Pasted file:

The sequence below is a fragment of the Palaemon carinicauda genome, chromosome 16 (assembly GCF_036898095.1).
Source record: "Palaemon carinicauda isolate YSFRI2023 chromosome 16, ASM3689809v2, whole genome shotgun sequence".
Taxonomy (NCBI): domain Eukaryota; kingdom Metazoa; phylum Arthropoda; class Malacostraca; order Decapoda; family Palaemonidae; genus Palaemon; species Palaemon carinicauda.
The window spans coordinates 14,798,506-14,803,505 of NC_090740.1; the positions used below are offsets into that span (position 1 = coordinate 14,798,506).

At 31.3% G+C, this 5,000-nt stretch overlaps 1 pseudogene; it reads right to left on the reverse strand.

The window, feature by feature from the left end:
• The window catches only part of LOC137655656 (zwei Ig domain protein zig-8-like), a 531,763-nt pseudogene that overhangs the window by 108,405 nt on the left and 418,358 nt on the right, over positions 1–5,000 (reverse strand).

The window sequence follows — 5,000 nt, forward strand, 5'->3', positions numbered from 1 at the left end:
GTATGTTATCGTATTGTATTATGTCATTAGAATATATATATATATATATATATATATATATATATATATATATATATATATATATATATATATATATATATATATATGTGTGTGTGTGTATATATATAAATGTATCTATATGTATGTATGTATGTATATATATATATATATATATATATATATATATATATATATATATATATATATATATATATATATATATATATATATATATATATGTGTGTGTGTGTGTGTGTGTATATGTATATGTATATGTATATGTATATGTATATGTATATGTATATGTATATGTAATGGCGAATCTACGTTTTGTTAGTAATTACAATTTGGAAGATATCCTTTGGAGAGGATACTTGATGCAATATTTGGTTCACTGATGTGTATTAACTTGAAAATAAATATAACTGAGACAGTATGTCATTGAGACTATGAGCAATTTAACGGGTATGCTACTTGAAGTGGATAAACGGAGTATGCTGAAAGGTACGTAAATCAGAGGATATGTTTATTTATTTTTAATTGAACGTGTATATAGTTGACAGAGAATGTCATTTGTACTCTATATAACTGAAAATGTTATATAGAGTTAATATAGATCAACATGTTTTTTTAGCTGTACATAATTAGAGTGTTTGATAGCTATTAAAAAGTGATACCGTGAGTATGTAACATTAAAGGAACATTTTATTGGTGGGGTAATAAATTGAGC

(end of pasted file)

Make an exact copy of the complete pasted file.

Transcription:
The sequence below is a fragment of the Palaemon carinicauda genome, chromosome 16 (assembly GCF_036898095.1).
Source record: "Palaemon carinicauda isolate YSFRI2023 chromosome 16, ASM3689809v2, whole genome shotgun sequence".
Taxonomy (NCBI): domain Eukaryota; kingdom Metazoa; phylum Arthropoda; class Malacostraca; order Decapoda; family Palaemonidae; genus Palaemon; species Palaemon carinicauda.
The window spans coordinates 14,798,506-14,803,505 of NC_090740.1; the positions used below are offsets into that span (position 1 = coordinate 14,798,506).

At 31.3% G+C, this 5,000-nt stretch overlaps 1 pseudogene; it reads right to left on the reverse strand.

The window, feature by feature from the left end:
• The window catches only part of LOC137655656 (zwei Ig domain protein zig-8-like), a 531,763-nt pseudogene that overhangs the window by 108,405 nt on the left and 418,358 nt on the right, over positions 1–5,000 (reverse strand).

The window sequence follows — 5,000 nt, forward strand, 5'->3', positions numbered from 1 at the left end:
GTATGTTATCGTATTGTATTATGTCATTAGAATATATATATATATATATATATATATATATATATATATATATATATATATATATATATATATATATATATATATATGTGTGTGTGTGTATATATATAAATGTATCTATATGTATGTATGTATGTATATATATATATATATATATATATATATATATATATATATATATATATATATATATATATATATATATATATATATATATATATGTGTGTGTGTGTGTGTGTGTATATGTATATGTATATGTATATGTATATGTATATGTATATGTATATGTATATGTAATGGCGAATCTACGTTTTGTTAGTAATTACAATTTGGAAGATATCCTTTGGAGAGGATACTTGATGCAATATTTGGTTCACTGATGTGTATTAACTTGAAAATAAATATAACTGAGACAGTATGTCATTGAGACTATGAGCAATTTAACGGGTATGCTACTTGAAGTGGATAAACGGAGTATGCTGAAAGGTACGTAAATCAGAGGATATGTTTATTTATTTTTAATTGAACGTGTATATAGTTGACAGAGAATGTCATTTGTACTCTATATAACTGAAAATGTTATATAGAGTTAATATAGATCAACATGTTTTTTTAGCTGTACATAATTAGAGTGTTTGATAGCTATTAAAAAGTGATACCGTGAGTATGTAACATTAAAGGAACATTTTATTGGTGGGGTAATAAATTGAGC